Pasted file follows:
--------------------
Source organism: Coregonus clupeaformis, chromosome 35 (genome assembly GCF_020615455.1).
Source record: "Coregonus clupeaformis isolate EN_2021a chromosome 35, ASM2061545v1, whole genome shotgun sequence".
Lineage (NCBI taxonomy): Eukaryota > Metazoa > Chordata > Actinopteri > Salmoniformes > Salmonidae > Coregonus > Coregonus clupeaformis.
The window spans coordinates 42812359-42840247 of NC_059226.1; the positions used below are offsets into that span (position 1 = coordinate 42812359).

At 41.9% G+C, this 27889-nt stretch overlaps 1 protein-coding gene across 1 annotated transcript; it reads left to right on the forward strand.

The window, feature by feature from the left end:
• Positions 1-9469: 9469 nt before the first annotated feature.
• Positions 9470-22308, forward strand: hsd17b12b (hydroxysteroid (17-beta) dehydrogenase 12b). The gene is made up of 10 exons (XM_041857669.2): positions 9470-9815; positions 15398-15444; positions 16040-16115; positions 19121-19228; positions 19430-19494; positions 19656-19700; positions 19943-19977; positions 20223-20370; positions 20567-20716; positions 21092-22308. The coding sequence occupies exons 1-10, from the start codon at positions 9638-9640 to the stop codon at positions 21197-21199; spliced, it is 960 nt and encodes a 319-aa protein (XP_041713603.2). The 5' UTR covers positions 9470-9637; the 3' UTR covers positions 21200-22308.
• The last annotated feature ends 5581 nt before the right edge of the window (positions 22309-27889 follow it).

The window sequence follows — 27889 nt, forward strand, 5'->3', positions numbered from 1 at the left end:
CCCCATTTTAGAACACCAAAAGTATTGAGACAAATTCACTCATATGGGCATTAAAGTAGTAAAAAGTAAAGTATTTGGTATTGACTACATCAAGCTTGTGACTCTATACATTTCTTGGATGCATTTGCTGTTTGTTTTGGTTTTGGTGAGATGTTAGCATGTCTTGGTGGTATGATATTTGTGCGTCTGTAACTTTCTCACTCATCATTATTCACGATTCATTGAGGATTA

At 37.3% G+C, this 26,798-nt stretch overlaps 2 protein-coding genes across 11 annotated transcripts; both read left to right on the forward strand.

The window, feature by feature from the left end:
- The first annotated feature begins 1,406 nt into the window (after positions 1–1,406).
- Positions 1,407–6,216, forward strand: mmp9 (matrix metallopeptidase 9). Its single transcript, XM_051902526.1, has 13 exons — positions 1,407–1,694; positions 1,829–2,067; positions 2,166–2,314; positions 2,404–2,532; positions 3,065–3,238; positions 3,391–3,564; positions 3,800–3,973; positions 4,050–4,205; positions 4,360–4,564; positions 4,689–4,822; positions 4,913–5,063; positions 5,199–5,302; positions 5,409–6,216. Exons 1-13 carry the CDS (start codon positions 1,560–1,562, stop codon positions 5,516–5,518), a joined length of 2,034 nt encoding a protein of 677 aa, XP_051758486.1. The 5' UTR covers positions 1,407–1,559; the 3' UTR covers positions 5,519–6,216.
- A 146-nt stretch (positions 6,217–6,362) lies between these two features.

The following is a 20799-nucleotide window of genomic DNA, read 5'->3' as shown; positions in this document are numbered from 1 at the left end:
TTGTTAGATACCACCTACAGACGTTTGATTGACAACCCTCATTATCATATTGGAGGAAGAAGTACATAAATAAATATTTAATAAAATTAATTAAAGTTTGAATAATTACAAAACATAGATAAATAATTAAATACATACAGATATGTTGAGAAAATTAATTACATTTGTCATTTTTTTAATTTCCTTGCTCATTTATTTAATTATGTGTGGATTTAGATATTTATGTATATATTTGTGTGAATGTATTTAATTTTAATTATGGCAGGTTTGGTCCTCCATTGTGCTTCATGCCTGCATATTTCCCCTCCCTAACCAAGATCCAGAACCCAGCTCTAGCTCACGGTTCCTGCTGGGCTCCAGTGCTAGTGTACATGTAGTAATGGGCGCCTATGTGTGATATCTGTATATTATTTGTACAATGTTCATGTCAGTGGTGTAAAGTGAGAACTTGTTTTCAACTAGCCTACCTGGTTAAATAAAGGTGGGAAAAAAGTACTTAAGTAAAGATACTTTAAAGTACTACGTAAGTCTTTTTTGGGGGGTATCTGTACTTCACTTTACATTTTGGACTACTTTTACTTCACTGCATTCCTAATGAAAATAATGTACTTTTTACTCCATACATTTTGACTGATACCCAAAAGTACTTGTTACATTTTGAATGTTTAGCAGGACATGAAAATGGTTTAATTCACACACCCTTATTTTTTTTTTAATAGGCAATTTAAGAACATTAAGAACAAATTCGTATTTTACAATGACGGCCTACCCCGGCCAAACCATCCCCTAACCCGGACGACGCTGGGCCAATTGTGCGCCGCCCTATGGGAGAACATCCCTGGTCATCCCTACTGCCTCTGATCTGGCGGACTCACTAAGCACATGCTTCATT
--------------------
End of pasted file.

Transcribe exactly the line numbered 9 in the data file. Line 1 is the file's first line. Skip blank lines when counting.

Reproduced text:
• The last annotated feature ends 5581 nt before the right edge of the window (positions 22309-27889 follow it).